So what if Super Bowl viewers saw a little more of Janet Jackson than they expected?
Justin Timberlake and Jackson were finishing a steamy duet of "Rock Your Body" during Super Bowl XXXVIII's halftime show Sunday when he reached across her leather outfit and pulled off a section of her bodice. Jackson's right breast — the nipple masked by a sun-shaped, metallic decoration — was exposed to an estimated 89.6 million viewers. CBS quickly cut away from the shot as she began covering up.
Shouldn't we be used to this kind of thing? The same-sex kiss between Britney Spears and Madonna on MTV's Music Video Awards show was not all that long ago, and sometimes it seems Spears' fashion sense is just a little tamer than Jackson's boob-popping incident.
Television in 2004 has come a long way since The Ed Sullivan Show refused to show Elvis' swiveling pelvis back in the 1950s. Between seeing David Caruso and then Dennis Franz bare rear ends on NYPD Blue to the popularity of HBO's violent and vulgar The Sopranos, we should be used raunchy behavior and skin on television these days, right?
"I think people have become indifferent to these kinds of things," said Damien Cave, an associate editor at Rolling Stone. "They see Janet, they see Britney and Madonna kiss, and say, 'Yeah, OK. Who cares?' I think it's becoming more difficult [for artists] do something that's creative and says something about them as an artist. Something like this [story] is going to go away real quick."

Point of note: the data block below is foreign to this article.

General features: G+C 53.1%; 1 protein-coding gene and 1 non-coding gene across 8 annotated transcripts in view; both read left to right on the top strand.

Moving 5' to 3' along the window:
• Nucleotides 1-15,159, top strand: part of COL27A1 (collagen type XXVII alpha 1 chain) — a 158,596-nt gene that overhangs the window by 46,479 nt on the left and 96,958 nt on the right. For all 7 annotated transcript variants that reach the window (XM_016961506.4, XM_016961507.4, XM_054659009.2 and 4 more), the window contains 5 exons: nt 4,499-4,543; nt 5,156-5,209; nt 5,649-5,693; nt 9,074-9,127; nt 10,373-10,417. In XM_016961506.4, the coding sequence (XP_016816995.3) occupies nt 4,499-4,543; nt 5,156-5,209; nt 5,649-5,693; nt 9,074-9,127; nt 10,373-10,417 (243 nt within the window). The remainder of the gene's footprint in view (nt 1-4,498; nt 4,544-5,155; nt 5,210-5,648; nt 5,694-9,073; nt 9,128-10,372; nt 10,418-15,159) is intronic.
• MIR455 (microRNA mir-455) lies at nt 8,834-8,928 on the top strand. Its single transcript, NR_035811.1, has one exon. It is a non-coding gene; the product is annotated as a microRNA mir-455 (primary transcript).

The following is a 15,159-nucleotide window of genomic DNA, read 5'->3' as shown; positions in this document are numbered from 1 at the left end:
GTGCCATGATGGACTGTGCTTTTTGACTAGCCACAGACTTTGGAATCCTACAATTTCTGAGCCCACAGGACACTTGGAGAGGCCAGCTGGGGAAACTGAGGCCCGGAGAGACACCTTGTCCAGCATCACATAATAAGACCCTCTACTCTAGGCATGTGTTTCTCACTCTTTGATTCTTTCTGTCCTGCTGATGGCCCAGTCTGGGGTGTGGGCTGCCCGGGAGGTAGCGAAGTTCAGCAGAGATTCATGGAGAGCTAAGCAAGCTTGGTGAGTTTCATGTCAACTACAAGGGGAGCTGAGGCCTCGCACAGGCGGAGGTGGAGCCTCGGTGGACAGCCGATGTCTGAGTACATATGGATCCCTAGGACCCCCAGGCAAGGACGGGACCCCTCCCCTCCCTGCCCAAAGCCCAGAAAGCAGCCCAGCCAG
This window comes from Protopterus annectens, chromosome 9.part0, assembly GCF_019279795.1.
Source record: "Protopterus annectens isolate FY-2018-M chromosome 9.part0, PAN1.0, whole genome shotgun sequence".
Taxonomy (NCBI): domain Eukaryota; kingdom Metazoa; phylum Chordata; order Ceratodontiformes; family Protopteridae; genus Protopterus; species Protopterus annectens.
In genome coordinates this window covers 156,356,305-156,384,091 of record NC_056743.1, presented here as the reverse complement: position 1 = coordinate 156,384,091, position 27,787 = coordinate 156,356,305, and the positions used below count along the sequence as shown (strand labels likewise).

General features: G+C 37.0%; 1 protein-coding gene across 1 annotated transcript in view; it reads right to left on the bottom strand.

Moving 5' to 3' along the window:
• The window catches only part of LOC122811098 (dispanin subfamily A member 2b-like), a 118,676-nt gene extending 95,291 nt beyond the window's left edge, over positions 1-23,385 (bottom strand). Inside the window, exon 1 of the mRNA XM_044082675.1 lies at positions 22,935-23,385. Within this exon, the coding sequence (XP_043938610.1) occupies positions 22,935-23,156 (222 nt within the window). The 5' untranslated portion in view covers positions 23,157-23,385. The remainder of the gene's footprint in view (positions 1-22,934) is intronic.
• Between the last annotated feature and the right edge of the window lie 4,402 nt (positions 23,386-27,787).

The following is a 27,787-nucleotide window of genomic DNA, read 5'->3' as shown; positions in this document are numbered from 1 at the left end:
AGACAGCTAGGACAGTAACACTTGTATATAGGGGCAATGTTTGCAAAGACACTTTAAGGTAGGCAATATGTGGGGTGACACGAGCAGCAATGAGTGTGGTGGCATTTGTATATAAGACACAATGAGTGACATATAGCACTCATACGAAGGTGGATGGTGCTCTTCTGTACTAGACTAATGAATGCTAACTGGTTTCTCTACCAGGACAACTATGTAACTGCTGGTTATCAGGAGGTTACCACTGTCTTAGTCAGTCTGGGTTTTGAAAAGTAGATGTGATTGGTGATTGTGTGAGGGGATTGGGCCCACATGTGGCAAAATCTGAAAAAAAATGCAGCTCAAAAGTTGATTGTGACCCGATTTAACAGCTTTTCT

The Worst Publicity: No Publicity
The Federal Communications Commission and CBS executives were not so indifferent and apparently, neither were some Super Bowl watchers. The Super Bowl is the most-watched sports spectacle in the country — by both adults and children.
FCC Chairman Michael Powell called the incident "a classless, crass and deplorable stunt" and ordered an investigation. After receiving some angry calls, CBS and MTV, which hosted the halftime show and is a corporate cousin of the Eye Network through ownership by Viacom, both apologized and said they did not know the display would be part of the act.
An apologetic Jackson later corroborated the statements from CBS and MTV and said in a statement, "The decision to have a costume reveal at the end of my halftime show performance was made after final rehearsals. … It was not my intention that it go as far as it did. I apologize to anyone offended — including the audience, MTV, CBS and the NFL."
Investigation aside, Jackson — like other celebrities who have been embroiled in "shocking" performances — may only reap rewards from her "boob tube" performance.
"You know the old saying, 'The worst publicity is no publicity at all,' " said Paul Levinson, professor of communications and media studies at Fordham University in New York. "In the extremely competitive world of the music industry, any little edge that you can get that makes a difference in your career is a good thing."
When Shock No Longer Shocks
However, shock tactics can backfire if the controversy is either too volatile, or a jaded public grows to expect behavior from the artist — or senses the celebrity is only trying to attract attention.